Alaus oculatuseyed click beetle

Geographic Range

Alaus oculatus is found throughout the eastern United States, from Quebec to Florida and west to Texas and South Dakota.


Beetles are found around deciduous woods and in areas with many hardwood trees, such as cherry, apple, or oak, especially in areas with a lot of rotting logs (Milne and Milne 1995).

Physical Description

Adults reach a length of 24-45 mm . The adult beetle is long and thin (Arnett, et al 1980). Alaus oculatus has distinctive eyespots that cover about one third the length of the pronotum. These large spots are black with a white ring. They provide a distinctive coloration pattern that make the beetle appear to have large eyes on its back, affording it a little extra protection from predators who may be startled at the sight of seemingly threatening "eyes" (Woodruff 1999). The beetles are covered in minute scales that function well as protective coloration (Encarta 1999).

Larva of Alaus oculatus are slender and are up to 2 inches long, hard-shelled, yellowish to dark brown, and jointed (Nielson 1997). The larva have dark heads and appear segmented. They have three pairs of legs. The last four segments are dark brown and the 9th segment has what appear to be pronged teeth, while the 10th segment has two anal hooks, 10-12 spines, and seta (Woodruff 1999).


Beetles lay eggs in the soil and produce slow-growing larva (wire worms). The larva pupate in rotting logs or below the ground. The beetles emerge in the spring and are commonly found until September (Borer and White 1970, Nielson 1997).


This species of beetle has a unique method for righting itself after it has been flipped on its back. The beetle has a hinged joint between the head and thorax of its body that allows it to arch its back and then quickly snap the hinge and slam a hard extension of its back into the ground, thus propelling the beetle into the air up to six inches and allowing it to flip over (Evans and Bellamy 1996).

Alaus oculatus is often considered a pest around house lights during its peak season in mid- to late-summer. Often homeowners complain about the numbers of beetles attracted to lights, and about those beetles who choose to enter houses, especially in wooded areas. This problem can be alleviated by turning lights off, replacing and improving screens over windows, and aerosol sprays (Day 1996).

Click beetles include several genera in the family Elateridae. Their ability to "click" by moving their prothorax and a lobe of their prothorax has earned them their common name (Borror and White 1970).

Food Habits

The beetles themselves eat nectar from flowers (Day 1996). The larva are great crop pests, as they eat the roots of corn, root vegtables, and some flowers. The larva are also found in and around the stumps of hardwood trees such as cherry trees, apple trees, and oak trees, where they eat the larva of some wood-boring beetles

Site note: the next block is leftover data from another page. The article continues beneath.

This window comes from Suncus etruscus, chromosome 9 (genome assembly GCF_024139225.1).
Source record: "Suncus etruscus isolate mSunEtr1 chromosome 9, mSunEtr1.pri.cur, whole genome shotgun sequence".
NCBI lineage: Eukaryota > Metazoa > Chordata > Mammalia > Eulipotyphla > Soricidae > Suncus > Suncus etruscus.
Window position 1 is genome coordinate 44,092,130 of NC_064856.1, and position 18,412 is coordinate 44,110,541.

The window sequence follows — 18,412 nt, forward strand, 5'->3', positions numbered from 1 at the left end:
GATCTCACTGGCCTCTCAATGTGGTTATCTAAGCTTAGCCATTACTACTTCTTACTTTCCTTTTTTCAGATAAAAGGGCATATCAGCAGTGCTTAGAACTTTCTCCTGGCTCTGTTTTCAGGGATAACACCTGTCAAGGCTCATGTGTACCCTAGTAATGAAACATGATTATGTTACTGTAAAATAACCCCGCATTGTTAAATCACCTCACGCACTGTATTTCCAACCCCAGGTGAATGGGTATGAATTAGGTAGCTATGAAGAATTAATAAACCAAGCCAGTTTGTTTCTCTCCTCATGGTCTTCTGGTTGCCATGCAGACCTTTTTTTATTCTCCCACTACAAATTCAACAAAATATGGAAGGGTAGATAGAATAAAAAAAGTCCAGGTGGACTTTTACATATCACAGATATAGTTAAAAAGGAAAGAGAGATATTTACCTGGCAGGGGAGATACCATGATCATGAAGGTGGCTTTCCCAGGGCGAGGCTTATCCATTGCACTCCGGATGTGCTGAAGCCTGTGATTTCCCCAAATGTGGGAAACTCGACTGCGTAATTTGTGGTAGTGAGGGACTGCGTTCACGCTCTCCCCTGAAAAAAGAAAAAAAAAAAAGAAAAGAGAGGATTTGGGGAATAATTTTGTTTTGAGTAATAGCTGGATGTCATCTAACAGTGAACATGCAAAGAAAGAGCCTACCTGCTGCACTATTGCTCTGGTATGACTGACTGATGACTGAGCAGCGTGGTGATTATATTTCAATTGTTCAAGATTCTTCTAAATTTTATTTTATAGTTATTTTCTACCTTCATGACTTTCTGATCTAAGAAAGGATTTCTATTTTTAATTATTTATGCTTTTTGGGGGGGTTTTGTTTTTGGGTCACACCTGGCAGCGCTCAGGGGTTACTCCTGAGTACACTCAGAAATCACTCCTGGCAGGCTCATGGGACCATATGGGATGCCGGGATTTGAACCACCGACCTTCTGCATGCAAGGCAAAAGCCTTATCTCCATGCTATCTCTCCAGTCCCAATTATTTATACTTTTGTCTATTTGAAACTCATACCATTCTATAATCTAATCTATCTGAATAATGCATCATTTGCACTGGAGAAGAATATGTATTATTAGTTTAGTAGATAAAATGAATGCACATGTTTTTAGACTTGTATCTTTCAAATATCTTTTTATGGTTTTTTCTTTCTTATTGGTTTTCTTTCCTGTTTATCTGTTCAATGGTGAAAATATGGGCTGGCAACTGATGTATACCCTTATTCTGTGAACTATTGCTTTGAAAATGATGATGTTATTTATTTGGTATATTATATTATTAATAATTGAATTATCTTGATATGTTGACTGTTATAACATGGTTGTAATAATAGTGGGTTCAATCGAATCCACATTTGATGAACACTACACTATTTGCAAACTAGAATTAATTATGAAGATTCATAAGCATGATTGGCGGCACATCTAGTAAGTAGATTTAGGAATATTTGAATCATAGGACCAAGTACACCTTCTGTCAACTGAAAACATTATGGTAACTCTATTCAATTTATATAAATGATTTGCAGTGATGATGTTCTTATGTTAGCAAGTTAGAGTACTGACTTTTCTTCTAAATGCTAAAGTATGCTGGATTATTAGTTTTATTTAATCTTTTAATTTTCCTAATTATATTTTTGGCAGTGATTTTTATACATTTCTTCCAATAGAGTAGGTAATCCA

(Milne and Milne 1995).

Economic Importance for Humans: Negative

The larval stage of the click beetle, or Alaus oculatus, is commonly called a "wireworm." It can live in the soil and may eat the roots and seeds of many different types of plants, including corn, grains, wild grasses, potatoes, beets, carrots, beans, lettuce, onions, turnips, and certain kinds of flowers. Poorly drained sod fields are more prone to wireworms than other types of fields. Wireworms usually destroy crops by eating the germ of the seed, thus causing germination to not occur. If the larva do not totally disallow germination of a crop, the crop may thin out and die later because the worms eat underground parts of the stem or roots of the plants. The larva may also eat rotting logs or the larva of some other types of beetles (Nielson 1997).

Conservation Status


Gabrielle Frey (author), Southwestern University, Stephanie Fabritius (editor), Southwestern University.



living in the Nearctic biogeographic province, the northern part of the New World. This includes Greenland, the Canadian Arctic islands, and all of the North American as far south as the highlands of central Mexico.

World Map

bilateral symmetry

having body symmetry such that the animal can be divided in one plane into two mirror-image halves. Animals with bilateral symmetry have dorsal and ventral sides, as well as anterior and posterior ends. Synapomorphy of the Bilateria.


animals which must use heat acquired from the environment and behavioral adaptations to regulate body temperature


forest biomes are dominated by trees, otherwise forest biomes can vary widely in amount of precipitation and seasonality.

native range

the area in which the animal is naturally found, the region in which it is endemic.


1999. Click Beetle. Encarta Encyclopedia.

Arnett, R., N. Downie, H. Jaques. 1980. How to Know the Beetles. Dubuque, Iowa: Wm. C. Brown Company Publishers.

Borror, D., R. White. 1970. Peterson Field Guides. Insects. Boston: Houghton Mifflin Company.

Day, E. 1996. "Virginia Cooperative Extension" (On-line). Accessed Feb. 19, 2000 at;.

Evans, A., C. Bellamy. 1996. An Inordinate Fondness for Beetles. New York, New York: Nevraumont Publishing Company.

Milne, L., M. Milne. 1995. National Audubon Society Field Guide to North American Insects and Spiders. New York City, New York: Chanticleer Press, Inc.

Nielsen, G. 1997. "Wireworms" (On-line). Accessed Feb. 19, 2000 at

Woodruff, R. June 1999. "Featured Creatures" (On-line). Accessed Feb. 19, 2000 at